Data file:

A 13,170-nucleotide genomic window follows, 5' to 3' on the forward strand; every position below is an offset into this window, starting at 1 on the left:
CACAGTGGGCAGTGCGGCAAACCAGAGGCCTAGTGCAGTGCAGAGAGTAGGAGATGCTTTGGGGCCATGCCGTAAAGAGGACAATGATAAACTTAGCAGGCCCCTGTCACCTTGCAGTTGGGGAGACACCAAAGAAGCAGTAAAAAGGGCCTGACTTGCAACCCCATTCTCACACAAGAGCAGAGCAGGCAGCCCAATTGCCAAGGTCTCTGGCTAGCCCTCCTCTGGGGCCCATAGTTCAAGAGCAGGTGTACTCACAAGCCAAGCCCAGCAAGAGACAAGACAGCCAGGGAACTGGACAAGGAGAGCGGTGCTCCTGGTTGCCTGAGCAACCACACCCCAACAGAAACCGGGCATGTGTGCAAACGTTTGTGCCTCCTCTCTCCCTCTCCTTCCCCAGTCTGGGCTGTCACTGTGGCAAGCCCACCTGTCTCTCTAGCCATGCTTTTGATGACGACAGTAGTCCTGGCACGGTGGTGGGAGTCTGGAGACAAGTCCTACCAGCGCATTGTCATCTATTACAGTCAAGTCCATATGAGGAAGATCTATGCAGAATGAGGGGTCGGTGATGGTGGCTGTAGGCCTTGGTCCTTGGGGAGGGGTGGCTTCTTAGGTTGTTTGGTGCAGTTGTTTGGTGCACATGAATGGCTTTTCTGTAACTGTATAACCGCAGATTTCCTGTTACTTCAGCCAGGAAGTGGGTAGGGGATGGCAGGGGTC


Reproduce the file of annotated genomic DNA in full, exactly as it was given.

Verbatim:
A 13,170-nucleotide genomic window follows, 5' to 3' on the forward strand; every position below is an offset into this window, starting at 1 on the left:
CACAGTGGGCAGTGCGGCAAACCAGAGGCCTAGTGCAGTGCAGAGAGTAGGAGATGCTTTGGGGCCATGCCGTAAAGAGGACAATGATAAACTTAGCAGGCCCCTGTCACCTTGCAGTTGGGGAGACACCAAAGAAGCAGTAAAAAGGGCCTGACTTGCAACCCCATTCTCACACAAGAGCAGAGCAGGCAGCCCAATTGCCAAGGTCTCTGGCTAGCCCTCCTCTGGGGCCCATAGTTCAAGAGCAGGTGTACTCACAAGCCAAGCCCAGCAAGAGACAAGACAGCCAGGGAACTGGACAAGGAGAGCGGTGCTCCTGGTTGCCTGAGCAACCACACCCCAACAGAAACCGGGCATGTGTGCAAACGTTTGTGCCTCCTCTCTCCCTCTCCTTCCCCAGTCTGGGCTGTCACTGTGGCAAGCCCACCTGTCTCTCTAGCCATGCTTTTGATGACGACAGTAGTCCTGGCACGGTGGTGGGAGTCTGGAGACAAGTCCTACCAGCGCATTGTCATCTATTACAGTCAAGTCCATATGAGGAAGATCTATGCAGAATGAGGGGTCGGTGATGGTGGCTGTAGGCCTTGGTCCTTGGGGAGGGGTGGCTTCTTAGGTTGTTTGGTGCAGTTGTTTGGTGCACATGAATGGCTTTTCTGTAACTGTATAACCGCAGATTTCCTGTTACTTCAGCCAGGAAGTGGGTAGGGGATGGCAGGGGTC